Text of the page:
When did people start farming?
People did not farm as a major way of getting food until around 12,000 BC. About that time, there was a climate change that made more food plants grow than before. Everybody got more to eat with less work than earlier hunters and gatherers and fishers. A few of these people decided to settle down in one spot and farm their food, instead of traveling around picking wild food.
Where did agriculture first get started?
People invented farming in different places: in West Asia about 12,000 BC, in Africa about 10,000 BC, in South America and China about 8000 BC. From there farming spread (often because farmers conquered their neighbors). Farming reached Europe about 7000 BC, reaching northern Europe about 4500 BC. It reached Sudan about 4000 BC, and Native Americans about 1 AD.
What plants did early farmers grow?
In West Asia, Africa and Europe, people planted first figs, and then grains: wheat, barley, millet, sorghum, oats and rye, and legumes like peas, lentils, and chickpeas. In South America, it was potatoes, corn, squash, sweet potatoes, beans, yuca root and peanuts. And in China, farmers planted millet and rice and soybeans. But people didn’t just plant food: they also grew cotton, flax, and hemp for clothing, and medicines like coca and coffee.
How did early farmers plant and harvest?
Early farmers didn’t use many tools to help them. They poked holes in the ground with sticks to plant seeds in. Farmers pulled weeds by hand, and they harvested using their bare hands. Women probably did most of this work.
Irrigation canals and the history of farming
By around 3000 BC, though, people started to build dams and dig irrigation canals. These canals brought water to places where it didn’t rain enough to grow crops. West Asian farmers started to use plows pulled by oxen. In Africa people used donkeys to pull their plows,to dig up the ground for planting. Everywhere, people used flint sickles. bone with little flint triangles set into them to make them into a kind of wedge, to cut the grain for harvesting. Men, with their strong arms, now did most of the plowing and harvesting. Women did the weeding in between. Because farming had a tendency to get people into debt, there were a lot of arguments about this debt.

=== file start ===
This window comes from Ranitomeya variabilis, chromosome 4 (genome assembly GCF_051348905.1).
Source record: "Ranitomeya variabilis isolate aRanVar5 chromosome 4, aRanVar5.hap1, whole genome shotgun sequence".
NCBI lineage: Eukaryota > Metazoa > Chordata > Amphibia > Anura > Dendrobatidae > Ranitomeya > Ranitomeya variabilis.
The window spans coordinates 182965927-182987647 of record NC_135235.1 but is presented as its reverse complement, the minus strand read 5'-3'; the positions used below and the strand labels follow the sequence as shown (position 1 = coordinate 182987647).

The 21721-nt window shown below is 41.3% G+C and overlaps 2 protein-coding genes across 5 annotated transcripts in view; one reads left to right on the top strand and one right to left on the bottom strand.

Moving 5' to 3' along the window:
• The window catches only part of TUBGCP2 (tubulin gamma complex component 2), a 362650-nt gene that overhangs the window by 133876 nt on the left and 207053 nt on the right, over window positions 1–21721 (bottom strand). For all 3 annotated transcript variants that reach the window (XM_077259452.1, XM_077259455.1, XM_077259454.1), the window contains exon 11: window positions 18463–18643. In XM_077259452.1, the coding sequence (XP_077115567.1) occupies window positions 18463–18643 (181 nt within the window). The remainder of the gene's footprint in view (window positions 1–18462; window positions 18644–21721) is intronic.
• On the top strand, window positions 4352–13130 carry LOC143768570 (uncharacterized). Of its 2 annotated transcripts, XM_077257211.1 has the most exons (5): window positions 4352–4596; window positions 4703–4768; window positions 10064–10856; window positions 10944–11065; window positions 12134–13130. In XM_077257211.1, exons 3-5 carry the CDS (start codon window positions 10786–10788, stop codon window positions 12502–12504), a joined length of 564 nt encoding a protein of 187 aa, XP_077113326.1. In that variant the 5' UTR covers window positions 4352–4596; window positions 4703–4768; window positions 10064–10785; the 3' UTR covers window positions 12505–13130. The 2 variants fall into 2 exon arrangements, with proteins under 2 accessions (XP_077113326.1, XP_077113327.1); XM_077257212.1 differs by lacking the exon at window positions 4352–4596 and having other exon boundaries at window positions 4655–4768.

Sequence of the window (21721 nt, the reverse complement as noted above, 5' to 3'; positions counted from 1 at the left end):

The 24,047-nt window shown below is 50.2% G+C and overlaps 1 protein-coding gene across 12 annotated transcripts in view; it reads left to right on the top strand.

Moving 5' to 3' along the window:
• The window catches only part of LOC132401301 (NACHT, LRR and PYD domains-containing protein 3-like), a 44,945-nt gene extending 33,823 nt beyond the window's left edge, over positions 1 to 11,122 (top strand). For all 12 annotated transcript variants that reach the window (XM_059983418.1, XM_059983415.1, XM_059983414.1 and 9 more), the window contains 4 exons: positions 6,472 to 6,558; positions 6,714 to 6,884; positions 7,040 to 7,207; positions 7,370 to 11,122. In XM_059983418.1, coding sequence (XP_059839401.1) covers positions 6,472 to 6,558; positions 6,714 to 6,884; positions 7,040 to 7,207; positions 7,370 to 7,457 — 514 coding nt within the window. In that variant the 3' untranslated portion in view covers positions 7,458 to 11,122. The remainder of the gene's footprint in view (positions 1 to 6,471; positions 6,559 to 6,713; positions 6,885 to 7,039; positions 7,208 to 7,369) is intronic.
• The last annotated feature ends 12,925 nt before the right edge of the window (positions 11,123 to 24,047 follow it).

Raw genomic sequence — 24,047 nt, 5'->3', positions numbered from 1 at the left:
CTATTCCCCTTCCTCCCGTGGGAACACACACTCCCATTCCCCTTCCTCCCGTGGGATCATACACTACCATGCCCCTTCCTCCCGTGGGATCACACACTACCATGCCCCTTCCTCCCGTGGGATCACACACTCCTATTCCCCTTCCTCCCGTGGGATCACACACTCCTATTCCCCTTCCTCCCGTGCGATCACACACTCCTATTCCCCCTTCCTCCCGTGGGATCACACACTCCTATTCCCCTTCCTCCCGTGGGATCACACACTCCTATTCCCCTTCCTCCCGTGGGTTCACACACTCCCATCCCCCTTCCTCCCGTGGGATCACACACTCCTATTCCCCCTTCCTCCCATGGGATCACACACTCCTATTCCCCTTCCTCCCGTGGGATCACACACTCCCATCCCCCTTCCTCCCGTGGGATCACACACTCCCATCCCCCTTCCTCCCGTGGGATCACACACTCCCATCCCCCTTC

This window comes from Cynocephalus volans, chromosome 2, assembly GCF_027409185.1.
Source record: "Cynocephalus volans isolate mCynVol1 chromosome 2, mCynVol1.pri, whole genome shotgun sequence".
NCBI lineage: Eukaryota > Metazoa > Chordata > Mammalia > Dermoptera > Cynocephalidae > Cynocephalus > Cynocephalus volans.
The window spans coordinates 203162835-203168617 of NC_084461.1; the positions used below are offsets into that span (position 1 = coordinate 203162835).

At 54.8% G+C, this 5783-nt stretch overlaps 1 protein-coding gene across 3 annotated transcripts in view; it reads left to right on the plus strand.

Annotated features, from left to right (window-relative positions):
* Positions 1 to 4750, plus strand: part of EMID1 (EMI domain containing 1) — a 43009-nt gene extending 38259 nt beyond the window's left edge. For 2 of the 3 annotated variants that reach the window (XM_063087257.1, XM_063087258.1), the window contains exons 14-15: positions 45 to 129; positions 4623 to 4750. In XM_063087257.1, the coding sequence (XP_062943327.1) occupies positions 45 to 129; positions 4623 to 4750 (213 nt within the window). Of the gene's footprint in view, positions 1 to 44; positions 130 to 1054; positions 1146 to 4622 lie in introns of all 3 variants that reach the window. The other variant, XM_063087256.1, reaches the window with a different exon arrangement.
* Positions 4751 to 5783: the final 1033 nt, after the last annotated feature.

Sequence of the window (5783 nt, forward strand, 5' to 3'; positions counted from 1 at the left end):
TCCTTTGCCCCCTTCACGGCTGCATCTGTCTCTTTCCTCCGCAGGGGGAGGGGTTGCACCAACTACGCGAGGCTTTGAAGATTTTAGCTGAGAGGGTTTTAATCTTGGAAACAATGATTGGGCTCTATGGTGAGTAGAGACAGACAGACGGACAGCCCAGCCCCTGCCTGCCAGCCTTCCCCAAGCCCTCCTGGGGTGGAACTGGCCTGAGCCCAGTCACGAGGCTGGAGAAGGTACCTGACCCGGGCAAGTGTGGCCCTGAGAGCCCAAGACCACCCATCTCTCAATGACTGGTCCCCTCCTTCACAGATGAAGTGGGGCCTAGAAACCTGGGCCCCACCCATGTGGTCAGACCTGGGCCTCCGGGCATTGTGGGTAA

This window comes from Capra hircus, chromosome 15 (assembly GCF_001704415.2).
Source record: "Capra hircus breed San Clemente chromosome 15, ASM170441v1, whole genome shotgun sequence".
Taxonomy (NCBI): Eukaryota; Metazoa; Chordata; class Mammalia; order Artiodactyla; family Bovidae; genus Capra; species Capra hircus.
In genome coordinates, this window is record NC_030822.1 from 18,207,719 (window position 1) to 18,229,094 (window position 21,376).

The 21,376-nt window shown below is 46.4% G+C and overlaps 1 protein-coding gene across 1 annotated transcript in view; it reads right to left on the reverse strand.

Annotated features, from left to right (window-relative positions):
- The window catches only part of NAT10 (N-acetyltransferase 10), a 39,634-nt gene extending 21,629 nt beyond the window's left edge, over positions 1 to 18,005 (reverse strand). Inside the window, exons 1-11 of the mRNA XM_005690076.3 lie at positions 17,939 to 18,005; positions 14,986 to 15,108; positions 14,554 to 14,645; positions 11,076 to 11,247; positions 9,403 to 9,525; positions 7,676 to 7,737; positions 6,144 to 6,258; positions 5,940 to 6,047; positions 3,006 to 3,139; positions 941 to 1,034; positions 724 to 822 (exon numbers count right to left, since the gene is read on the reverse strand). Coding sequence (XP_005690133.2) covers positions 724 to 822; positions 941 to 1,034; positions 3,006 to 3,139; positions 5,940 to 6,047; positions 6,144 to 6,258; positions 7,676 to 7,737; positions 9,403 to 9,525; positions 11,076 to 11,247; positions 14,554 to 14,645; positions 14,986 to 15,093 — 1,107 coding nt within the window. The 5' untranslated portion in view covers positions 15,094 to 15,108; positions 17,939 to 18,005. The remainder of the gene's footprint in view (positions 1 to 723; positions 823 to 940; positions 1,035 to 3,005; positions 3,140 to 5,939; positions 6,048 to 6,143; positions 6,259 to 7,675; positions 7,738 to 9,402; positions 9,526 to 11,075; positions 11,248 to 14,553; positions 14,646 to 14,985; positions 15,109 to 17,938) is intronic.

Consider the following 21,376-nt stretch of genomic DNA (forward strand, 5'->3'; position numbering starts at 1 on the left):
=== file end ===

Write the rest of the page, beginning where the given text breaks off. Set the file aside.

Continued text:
Roman harvesting machines and iron tools
By the time of the Roman Empire, farmers had more efficient tools. They had iron tips on their plows. Rich estates had sharp-toothed harvesters that could cut the grain as they drove through the fields. Some poorer peasants began to use bronze or iron sickles. But many farmers who were really poor still used the cheaper flint ones.
The invention of water mills in China, Central Asia, Europe, and North Africa saved women the hard work of grinding grain into flour. (Instead, they spent more time spinning.) Sharp iron hoes made weeding easier. Big dams and irrigation meant that some of the most productive places on earth were places where it was very sunny and almost never rained – Egypt, Sudan, Yemen, and Central Asia.
Medieval harrows and three-crop rotation
The Middle Ages brought more new technologies to farming, especially the harrow. Harrows turned over the dirt as you plowed. In Europe, people started to use three-crop rotation, which was a more efficient use of land. At the same time, people started to grow a lot of crops in new places. Farmers started to grow sugar and cotton in West Asia, Egypt, and China, and rice in Europe.
The Columbian Exchange in the 1500s AD
When European traders reached North and South America in the late 1400s AD, they also brought many crops back and forth. Traders brought rice, sugar, and coffee from Eurasia and Africa to the Americas. They brought coca, chocolate, sweet potatoes, peanuts, yuca root, tomatoes, chili peppers, and potatoes from the Americas to Asia and Africa. But still most people had to work on farms in order to grow enough food for everybody to eat. Plus, people started to change their clothes more. More people had to work growing cotton for clothing. Most of these people were very poor. In the 1800s AD, many of them were enslaved.
History of farming: the internal combustion engine
Finally, in the 1800s AD, the invention of the internal combustion engine made it possible to give up farm animals for gas-powered tractors and harvesters. These big, powerful machines replaced many plowmen and harvesters as well as animals. By the mid-1900s, only a tiny number of people worked on farms in the United States. And today, across the whole world, less than half the people work on farms growing food or cotton for clothing.
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